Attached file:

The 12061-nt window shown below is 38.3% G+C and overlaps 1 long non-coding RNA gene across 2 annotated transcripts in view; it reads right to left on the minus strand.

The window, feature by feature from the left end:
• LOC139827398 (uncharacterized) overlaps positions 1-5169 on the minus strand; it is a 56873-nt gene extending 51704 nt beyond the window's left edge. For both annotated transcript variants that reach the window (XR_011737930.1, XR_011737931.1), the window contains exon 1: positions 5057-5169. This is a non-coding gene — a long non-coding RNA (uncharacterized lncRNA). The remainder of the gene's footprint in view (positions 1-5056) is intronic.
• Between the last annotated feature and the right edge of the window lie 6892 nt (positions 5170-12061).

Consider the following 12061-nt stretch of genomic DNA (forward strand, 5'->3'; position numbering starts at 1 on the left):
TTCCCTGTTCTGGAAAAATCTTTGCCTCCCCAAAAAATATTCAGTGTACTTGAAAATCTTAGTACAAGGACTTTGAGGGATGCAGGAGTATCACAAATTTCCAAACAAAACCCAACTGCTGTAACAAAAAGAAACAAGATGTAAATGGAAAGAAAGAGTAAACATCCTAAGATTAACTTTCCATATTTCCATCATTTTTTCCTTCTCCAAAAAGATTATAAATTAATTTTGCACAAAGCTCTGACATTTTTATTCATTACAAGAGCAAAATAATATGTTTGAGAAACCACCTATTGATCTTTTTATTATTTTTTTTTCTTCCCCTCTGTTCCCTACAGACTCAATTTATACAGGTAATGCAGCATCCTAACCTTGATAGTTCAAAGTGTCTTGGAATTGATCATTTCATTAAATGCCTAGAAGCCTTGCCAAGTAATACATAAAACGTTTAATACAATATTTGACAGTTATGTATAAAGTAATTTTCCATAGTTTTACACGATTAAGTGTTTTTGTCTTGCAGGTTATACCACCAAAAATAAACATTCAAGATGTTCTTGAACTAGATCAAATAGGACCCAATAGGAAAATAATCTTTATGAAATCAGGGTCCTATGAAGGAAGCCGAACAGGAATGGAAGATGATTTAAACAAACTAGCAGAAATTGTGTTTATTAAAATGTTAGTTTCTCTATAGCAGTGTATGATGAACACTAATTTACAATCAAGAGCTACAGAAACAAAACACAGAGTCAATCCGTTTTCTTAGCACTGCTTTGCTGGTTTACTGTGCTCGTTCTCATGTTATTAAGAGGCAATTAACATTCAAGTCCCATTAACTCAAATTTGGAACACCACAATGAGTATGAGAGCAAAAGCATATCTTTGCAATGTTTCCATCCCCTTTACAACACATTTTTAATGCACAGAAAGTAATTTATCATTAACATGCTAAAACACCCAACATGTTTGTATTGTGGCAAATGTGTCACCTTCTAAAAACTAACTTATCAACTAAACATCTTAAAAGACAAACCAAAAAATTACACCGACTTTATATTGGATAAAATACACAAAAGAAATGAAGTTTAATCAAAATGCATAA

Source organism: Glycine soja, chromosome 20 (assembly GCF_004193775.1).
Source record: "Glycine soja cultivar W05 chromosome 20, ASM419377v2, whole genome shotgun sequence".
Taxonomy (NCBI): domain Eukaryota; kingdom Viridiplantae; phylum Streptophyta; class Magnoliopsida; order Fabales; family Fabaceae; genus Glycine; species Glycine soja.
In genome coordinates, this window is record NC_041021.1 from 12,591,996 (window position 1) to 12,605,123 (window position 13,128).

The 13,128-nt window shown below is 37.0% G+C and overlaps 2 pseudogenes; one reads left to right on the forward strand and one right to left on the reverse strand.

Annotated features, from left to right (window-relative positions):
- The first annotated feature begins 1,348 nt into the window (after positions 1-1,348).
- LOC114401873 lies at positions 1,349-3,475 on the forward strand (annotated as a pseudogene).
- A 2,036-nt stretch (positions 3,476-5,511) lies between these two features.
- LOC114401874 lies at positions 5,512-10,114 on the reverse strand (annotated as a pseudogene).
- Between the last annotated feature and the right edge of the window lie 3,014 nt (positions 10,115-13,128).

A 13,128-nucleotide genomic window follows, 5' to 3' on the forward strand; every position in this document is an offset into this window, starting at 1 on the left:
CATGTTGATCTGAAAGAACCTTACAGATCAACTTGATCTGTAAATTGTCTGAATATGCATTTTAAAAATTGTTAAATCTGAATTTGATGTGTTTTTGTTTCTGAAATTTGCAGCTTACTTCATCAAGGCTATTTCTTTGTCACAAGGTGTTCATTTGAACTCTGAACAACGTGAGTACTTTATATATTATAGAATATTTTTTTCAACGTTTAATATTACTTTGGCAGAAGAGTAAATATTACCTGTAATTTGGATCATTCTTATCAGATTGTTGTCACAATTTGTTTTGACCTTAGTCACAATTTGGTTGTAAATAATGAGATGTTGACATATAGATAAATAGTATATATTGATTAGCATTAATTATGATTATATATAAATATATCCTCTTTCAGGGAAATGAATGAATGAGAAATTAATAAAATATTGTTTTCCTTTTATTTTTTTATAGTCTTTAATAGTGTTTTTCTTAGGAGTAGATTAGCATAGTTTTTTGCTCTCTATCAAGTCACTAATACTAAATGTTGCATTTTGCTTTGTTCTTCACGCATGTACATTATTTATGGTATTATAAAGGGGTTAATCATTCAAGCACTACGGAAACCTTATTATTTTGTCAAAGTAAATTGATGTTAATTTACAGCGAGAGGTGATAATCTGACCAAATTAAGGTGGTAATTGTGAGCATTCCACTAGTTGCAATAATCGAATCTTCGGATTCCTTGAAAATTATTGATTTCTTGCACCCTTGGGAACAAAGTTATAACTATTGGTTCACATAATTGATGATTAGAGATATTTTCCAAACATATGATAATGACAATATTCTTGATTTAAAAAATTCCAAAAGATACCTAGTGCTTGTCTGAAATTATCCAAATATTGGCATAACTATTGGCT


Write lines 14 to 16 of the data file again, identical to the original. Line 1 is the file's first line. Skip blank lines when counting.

- LOC114401873 lies at positions 1,349-3,475 on the forward strand (annotated as a pseudogene).
- A 2,036-nt stretch (positions 3,476-5,511) lies between these two features.
- LOC114401874 lies at positions 5,512-10,114 on the reverse strand (annotated as a pseudogene).